Friday, April 29, 2016

Bob Walberg: My View: Workers' compensation costs make Illinois less competitive

  • Bob Walberg
    Bob Walberg

  • By Bob Walberg
    Boone County Board chairman

    Posted Apr 28, 2016 at 2:00 PM
    Updated Apr 28, 2016 at 4:24 PM

    Imagine a race where your competition gets an automatic “head start” on your team. I’m not sure how you ever catch up. That is what it’s like to do business in Illinois with such oppressive workers’ compensation insurance costs.
    Don’t misunderstand me — workers hurt on the job deserve compensation. However, how can we expect to remain competitive with our neighboring states when our costs, premiums and settlements are off the charts compared with them? When it comes to attracting new jobs, new business and keeping ones we have in Illinois and Boone County, we are losing regionally, nationally and globally. It’s not because of our location or our people. We are losing because of our high cost of doing business.
    Illinois has the seventh-highest workers’ compensation rates in the U.S. State and local governments combined pay close to $900 million annually. This is unacceptable.
    Illinois has so many advantages: we have the best location, the best workforce, world-class research institutions and an excellent transportation network. Boone County is positioned between Chicago and Madison, Wisconsin, along the I-90 “Power Corridor,” however our oppressive workers’ compensation costs place an unfair burden on our governments and local businesses.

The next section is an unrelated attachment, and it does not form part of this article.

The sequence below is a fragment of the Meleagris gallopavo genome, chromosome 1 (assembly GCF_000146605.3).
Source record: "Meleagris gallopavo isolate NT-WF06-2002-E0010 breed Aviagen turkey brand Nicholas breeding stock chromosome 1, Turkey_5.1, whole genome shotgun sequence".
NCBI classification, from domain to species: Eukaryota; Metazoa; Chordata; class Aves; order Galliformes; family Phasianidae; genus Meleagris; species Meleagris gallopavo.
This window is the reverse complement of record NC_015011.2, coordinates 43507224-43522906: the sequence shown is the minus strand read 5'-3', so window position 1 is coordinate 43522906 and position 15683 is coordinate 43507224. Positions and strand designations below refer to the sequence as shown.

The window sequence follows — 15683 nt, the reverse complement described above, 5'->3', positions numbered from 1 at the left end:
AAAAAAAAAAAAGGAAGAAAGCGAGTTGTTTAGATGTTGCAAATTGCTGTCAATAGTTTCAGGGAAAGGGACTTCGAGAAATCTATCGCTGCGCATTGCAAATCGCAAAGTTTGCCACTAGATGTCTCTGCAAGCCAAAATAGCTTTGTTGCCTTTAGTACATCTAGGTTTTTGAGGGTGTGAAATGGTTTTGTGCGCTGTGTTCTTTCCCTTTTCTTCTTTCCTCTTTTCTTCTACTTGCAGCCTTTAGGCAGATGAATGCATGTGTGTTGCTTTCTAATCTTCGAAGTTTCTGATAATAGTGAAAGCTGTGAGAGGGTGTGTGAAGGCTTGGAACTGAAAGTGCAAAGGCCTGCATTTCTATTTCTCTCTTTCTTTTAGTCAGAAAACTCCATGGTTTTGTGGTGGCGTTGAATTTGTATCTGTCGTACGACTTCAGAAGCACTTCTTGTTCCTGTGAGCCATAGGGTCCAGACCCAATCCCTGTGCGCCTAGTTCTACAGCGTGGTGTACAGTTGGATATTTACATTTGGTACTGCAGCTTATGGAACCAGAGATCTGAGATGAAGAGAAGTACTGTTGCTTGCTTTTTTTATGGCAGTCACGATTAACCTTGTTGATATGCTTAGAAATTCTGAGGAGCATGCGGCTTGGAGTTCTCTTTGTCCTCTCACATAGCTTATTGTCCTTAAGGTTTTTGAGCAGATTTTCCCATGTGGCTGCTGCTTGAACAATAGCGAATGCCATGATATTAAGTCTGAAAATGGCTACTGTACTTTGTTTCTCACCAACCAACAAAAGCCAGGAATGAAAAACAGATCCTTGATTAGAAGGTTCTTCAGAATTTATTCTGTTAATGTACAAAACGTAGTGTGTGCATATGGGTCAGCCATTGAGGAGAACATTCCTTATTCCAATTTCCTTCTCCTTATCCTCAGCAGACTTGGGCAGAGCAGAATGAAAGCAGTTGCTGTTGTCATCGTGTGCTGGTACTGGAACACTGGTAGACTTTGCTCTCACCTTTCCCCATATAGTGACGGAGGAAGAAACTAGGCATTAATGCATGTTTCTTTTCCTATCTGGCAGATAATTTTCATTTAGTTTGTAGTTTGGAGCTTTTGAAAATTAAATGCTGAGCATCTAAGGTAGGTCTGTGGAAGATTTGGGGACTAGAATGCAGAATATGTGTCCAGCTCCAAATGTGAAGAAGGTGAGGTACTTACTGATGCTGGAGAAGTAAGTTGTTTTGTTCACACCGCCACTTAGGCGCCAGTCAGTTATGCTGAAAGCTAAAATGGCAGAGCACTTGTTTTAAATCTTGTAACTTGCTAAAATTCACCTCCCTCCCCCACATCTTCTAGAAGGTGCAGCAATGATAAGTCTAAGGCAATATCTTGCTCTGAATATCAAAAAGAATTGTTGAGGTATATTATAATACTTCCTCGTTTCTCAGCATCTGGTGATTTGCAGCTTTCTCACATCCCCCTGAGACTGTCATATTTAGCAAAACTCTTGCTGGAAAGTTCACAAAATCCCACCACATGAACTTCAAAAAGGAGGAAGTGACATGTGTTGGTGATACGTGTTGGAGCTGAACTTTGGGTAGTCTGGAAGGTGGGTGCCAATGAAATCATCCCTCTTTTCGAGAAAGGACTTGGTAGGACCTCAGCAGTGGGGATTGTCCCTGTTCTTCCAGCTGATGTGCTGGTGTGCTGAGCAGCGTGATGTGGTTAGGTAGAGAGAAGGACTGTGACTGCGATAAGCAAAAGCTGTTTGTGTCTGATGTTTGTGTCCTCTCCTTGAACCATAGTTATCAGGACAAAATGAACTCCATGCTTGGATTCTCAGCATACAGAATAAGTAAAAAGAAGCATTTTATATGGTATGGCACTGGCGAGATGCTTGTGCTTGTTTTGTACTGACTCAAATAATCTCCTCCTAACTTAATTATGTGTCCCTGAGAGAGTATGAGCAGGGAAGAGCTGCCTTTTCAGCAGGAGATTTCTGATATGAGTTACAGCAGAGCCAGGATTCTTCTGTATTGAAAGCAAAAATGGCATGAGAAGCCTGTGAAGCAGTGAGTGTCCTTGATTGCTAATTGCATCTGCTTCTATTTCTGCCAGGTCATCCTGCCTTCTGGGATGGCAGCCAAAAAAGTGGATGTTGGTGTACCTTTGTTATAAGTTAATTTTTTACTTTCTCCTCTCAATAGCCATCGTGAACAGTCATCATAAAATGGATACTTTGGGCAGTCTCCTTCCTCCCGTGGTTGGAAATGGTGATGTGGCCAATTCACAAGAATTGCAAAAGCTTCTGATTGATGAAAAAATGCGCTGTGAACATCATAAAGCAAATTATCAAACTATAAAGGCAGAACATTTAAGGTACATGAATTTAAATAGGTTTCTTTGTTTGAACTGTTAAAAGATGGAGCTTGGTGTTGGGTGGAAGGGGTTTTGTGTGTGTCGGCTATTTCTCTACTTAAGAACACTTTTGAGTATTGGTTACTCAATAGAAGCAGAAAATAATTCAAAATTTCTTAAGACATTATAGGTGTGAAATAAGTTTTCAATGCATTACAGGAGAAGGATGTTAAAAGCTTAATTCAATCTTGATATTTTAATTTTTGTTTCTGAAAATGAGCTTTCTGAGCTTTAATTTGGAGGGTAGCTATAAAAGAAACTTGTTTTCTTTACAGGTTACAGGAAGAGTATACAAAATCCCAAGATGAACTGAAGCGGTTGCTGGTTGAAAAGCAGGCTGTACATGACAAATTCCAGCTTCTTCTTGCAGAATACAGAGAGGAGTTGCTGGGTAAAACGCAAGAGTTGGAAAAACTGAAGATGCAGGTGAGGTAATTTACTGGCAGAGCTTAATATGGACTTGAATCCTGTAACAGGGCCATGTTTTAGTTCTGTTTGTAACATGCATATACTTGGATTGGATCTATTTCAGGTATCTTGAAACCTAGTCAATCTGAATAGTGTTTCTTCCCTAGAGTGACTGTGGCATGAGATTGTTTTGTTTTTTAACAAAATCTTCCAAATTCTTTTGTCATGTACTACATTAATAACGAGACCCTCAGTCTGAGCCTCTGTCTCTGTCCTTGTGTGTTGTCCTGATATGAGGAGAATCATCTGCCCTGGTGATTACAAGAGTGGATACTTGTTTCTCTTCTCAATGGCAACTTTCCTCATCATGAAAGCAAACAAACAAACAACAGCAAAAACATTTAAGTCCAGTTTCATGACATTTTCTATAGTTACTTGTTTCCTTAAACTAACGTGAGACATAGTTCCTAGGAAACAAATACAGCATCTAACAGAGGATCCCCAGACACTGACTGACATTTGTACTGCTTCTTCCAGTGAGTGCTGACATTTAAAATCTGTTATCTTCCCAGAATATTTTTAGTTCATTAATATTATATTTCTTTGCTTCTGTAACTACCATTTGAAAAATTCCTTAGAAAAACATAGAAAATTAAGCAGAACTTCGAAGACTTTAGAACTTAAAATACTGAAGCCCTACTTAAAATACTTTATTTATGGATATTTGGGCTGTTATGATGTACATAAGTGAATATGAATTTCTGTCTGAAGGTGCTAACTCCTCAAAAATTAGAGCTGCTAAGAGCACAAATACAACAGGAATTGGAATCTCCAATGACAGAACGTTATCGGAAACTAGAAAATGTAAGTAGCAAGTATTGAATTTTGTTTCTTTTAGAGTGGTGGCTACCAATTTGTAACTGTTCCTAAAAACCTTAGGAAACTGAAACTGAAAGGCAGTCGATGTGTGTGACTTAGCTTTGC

Illinois will continue to operate at a disadvantage when compared with our neighbors. Plain and simple: Our workers’ compensation laws drive business out of Illinois. It’s time to change these oppressive laws.
    The rules in Illinois are so broad and the threshold so low that employers assume risk for injuries that most of us would consider being outside the course of work. For example, we punish employers for injuries sustained on a lunch break. Or worse, employers can be responsible for an injury that originated outside the workplace.
    Let’s be clear: Workers’ compensation is important to protecting employees injured on the job, and that should continue. However, we should not be holding employers accountable and paying on injuries that occurred outside a factory, office or workplace. That isn’t fair policy.
    Reforming our workers’ compensation laws will make Illinois more business-friendly and provide more resources to create jobs and pay higher wages. Not only would reforming our workers’ compensation laws save taxpayer dollars and help control the cost of local government, it would attract more business to Boone County and Illinois — a win for all of us.
    Don’t keep us forever behind in the race. Would you join me in supporting proposals to modernize and make Illinois’ workers’ compensation laws more competitive?
    Bob Walberg is chairman of the Boone County Board.

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